He screwed over many employees by not paying them what they were promised. Numerous suppliers struggled to be paid. Being in the printing game we have often talked about them, wondering how they get away with it, moving to Durban and carrying on as before. So thank you for your article. It gives us peace of mind, knowing they’re not getting away with it after all.
I hope it also helps ensure that more innocent people are not hurt and tricked by them.
Teed off by scooter’s failings
In 2010, I purchased a Scooti Golf Cruiser from an agent representing the South African importers, Mark Hodson Scooters cc, for R13,995. Within about 12 months the Scooti broke down frequently. In that time I used three different Scooties and all gave various failure problems.
Mark Hodson offered to buy it back for R6,500, taking into account the costs he had incurred for repairs and transportation to his premises in Cape Town. I accepted that offer on 1 March 2012 but, despite many reminders, Hodson has failed to pay me. His attorney subsequently reduced his offer to R4,485 which I accepted in order to bring to conclusion a most unfortunate experience. Again no payment.
It is clear he has no intention of paying me. At one stage he said he was refusing to pay me because I tried to sue him in the Small Claims Court. (The magistrate said I had taken action in the wrong court, so he would not hear the matter.) Taking action in any court is time-consuming, so I have not tried again in the correct court.
The Scooti is imported from China and – given the various unreliable units I have used – I suspect that many golfers have experienced similar failure problems with this product.
Hodson trades from his home at 25 Crassula Way, Pinelands, Cape Town. His phone number is [was, it has been disconnected – Ed.] 021 531 4117. His email address is firstname.lastname@example.org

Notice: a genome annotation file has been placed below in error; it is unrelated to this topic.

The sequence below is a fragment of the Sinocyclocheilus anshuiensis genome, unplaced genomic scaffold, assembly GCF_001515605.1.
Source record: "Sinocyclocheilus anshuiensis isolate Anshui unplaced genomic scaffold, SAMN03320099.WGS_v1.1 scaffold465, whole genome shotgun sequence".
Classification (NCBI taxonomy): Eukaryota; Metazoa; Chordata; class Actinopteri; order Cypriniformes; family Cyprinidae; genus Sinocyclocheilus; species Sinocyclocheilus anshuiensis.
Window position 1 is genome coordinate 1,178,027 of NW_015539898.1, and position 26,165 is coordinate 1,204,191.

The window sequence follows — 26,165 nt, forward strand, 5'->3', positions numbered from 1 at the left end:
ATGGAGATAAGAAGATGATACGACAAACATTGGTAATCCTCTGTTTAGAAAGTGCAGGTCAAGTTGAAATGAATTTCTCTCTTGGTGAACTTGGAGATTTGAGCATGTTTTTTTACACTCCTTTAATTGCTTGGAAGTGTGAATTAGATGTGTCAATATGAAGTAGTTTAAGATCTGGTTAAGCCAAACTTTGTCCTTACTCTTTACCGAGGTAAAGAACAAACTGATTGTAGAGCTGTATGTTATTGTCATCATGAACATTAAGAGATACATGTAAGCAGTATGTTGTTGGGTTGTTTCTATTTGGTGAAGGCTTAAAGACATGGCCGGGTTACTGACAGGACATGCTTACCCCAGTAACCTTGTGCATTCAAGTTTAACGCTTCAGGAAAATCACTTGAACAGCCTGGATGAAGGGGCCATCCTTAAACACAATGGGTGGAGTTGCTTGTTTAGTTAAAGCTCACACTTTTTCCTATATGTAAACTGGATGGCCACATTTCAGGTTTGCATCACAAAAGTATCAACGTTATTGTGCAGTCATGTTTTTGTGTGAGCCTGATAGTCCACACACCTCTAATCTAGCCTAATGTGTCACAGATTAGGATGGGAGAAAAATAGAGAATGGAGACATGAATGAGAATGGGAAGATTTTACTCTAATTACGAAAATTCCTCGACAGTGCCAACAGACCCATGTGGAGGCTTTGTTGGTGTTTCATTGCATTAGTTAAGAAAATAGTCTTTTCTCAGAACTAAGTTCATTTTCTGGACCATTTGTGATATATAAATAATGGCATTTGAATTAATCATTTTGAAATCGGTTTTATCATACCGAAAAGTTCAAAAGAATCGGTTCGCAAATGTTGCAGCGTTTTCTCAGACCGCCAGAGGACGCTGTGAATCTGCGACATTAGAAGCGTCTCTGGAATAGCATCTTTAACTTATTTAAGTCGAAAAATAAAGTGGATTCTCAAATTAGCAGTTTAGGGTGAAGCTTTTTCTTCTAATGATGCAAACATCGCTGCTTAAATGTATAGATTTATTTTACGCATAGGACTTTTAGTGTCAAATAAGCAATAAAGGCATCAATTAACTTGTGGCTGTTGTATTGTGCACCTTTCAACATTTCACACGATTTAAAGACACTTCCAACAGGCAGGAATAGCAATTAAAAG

Lounging around airports
I normally go to FNB’s Slow Lounge at the various airports, which are honestly amazing. This time, however, as the Slow Lounge was full, I decided to use my Diners Club card and go to the Bidvest “Premier” Lounge (entry fee R159.00, which is slightly more than half of the Slow Lounge fee).
The coffee, purporting to be Douwe Egberts, was disgusting, the snacks inadequate, and the choice of drinks laughable. The wifi, when it was not falling over, was extremely slow.
If you were thinking of going into the “Premier Lounge”, don’t waste your money. Rather go to one of the restaurants; the food will be far superior and a lot cheaper.
Honestly, Diners Club, shouldn’t you treat your clients with the same level of respect that FNB does theirs?
Half the value for half the fee sounds about right. The question is: was Diners Club aiming for half the class? – Ed.
Sweet smell of sectarian sport
I can relate very well to Tom Eaton’s annoyance about our obsession with sport (nose165). I am married to a perfectly rational man, irreligious in every sense of the word, until it comes to rugby. Then another being takes possession, a zealous fanatic who sees, hears, smells nothing other than the brutal assault known as a tackle being perpetrated on the field or screen, or the frenzied knot of beef and bone ‘engaging’ to get that ball.
But Tom Eaton overlooks one thing: the religion of sport is not limited to South Africa. Try Australia and New Zealand for crazed obsession with rugby, cricket, whatever. Soccer in the UK is pretty insane. And the USA during football or baseball season is not for the faint-hearted: believe in your team, parade your flashy gear, commit to your religion and flaunt it – or else!
Passion for sport almost everywhere is fundamental in ways I can’t begin to understand. Like Tom Eaton, I remain unconvinced. But I confess there is a price to pay for this lack of faith: a grain of envy that the sports gene is missing, that I entirely lack the weird, wild conviction of any true believer.